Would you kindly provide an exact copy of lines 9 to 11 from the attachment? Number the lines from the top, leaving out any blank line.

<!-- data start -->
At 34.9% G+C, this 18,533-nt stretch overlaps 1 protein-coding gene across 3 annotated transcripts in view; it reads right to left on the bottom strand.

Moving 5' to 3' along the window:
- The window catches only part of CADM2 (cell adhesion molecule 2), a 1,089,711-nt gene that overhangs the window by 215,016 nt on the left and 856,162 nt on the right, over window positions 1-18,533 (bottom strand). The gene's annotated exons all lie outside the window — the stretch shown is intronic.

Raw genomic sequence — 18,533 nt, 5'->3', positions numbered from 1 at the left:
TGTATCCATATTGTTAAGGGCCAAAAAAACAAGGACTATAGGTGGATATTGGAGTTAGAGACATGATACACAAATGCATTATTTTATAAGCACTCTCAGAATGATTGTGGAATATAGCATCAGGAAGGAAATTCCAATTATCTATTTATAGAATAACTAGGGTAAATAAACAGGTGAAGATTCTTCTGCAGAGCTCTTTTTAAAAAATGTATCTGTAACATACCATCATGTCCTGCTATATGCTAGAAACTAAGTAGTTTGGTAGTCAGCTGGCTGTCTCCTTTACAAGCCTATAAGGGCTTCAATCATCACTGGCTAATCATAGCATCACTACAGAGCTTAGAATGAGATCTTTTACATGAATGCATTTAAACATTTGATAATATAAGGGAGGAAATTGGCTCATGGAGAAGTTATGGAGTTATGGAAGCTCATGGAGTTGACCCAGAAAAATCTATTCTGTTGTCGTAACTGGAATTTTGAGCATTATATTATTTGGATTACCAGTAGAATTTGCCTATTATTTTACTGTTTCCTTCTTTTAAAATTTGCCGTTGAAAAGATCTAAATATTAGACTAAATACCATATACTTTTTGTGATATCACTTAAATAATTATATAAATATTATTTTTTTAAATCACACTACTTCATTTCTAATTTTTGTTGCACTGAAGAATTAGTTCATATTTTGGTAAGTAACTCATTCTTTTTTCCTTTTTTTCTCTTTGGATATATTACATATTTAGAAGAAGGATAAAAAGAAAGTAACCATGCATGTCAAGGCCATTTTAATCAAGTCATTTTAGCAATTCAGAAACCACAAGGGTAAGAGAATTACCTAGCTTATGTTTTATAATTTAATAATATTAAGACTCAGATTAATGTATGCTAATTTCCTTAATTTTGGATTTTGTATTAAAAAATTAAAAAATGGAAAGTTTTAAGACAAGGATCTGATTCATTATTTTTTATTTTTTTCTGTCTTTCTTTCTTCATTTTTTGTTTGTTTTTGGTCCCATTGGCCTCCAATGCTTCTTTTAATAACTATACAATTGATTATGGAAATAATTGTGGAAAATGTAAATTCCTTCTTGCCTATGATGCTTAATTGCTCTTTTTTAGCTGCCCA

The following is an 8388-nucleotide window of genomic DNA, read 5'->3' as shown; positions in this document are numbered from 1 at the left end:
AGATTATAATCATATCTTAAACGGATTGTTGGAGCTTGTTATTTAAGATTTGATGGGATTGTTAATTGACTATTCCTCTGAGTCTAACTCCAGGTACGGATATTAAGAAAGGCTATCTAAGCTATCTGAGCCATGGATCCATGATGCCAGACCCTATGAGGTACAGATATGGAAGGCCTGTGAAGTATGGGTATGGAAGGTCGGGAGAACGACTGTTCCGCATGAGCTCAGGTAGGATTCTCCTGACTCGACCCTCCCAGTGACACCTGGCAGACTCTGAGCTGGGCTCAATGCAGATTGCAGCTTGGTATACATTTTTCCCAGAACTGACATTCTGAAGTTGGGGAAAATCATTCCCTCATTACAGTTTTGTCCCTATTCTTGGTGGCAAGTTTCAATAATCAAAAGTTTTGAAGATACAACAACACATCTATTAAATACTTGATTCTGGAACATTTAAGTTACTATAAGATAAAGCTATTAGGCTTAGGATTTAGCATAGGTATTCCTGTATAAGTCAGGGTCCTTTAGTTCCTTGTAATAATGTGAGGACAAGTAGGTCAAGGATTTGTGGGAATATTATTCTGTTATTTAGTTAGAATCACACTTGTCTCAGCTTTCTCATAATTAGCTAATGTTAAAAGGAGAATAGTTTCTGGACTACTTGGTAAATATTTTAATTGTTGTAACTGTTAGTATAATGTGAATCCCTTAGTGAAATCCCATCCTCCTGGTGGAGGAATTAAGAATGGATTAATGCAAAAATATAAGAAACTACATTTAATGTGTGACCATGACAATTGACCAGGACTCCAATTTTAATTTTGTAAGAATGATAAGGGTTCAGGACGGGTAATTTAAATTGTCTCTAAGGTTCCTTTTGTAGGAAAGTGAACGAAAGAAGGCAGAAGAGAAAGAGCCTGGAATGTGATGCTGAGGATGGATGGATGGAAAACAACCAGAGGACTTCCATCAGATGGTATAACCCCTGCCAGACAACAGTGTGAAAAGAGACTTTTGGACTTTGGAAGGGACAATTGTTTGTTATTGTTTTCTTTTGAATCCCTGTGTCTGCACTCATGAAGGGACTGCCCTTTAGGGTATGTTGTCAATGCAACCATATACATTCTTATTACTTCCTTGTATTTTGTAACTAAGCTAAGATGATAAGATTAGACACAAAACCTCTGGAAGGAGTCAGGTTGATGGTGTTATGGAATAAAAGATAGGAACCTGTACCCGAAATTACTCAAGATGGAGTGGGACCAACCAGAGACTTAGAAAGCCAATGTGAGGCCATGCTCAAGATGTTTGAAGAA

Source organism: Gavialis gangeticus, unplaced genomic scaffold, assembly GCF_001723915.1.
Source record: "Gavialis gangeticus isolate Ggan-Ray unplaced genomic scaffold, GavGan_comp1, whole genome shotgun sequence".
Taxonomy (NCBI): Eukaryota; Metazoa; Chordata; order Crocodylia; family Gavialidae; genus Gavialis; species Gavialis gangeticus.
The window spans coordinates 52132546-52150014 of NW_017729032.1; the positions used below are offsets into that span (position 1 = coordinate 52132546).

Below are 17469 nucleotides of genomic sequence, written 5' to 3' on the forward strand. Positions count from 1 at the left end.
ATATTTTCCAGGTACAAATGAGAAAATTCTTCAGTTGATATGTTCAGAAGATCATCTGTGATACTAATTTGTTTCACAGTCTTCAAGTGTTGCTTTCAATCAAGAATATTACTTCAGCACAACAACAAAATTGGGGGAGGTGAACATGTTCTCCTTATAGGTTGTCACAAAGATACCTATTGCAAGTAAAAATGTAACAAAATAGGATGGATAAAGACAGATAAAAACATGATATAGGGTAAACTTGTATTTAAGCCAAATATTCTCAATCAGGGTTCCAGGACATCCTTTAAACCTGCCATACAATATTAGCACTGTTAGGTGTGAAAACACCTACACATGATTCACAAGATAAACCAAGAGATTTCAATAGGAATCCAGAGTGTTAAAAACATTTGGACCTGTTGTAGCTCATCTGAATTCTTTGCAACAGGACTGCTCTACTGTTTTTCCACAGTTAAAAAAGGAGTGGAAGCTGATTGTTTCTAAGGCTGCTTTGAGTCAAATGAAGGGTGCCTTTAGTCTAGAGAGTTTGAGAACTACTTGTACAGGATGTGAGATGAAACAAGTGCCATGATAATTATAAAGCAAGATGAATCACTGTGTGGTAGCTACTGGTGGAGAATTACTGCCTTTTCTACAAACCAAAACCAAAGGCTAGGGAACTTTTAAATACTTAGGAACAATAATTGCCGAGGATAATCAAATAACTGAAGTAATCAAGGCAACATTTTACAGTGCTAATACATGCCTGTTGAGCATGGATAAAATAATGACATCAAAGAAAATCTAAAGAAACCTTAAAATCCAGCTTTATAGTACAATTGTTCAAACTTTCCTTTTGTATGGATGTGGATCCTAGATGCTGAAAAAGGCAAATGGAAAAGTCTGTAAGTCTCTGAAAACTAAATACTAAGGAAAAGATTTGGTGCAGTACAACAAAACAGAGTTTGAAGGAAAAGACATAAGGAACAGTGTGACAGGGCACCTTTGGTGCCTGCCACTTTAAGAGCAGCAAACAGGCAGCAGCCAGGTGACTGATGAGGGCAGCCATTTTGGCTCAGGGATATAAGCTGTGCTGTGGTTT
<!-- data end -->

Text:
Source record: "Gavialis gangeticus isolate Ggan-Ray unplaced genomic scaffold, GavGan_comp1, whole genome shotgun sequence".
Taxonomy (NCBI): Eukaryota; Metazoa; Chordata; order Crocodylia; family Gavialidae; genus Gavialis; species Gavialis gangeticus.
The window spans coordinates 52132546-52150014 of NW_017729032.1; the positions used below are offsets into that span (position 1 = coordinate 52132546).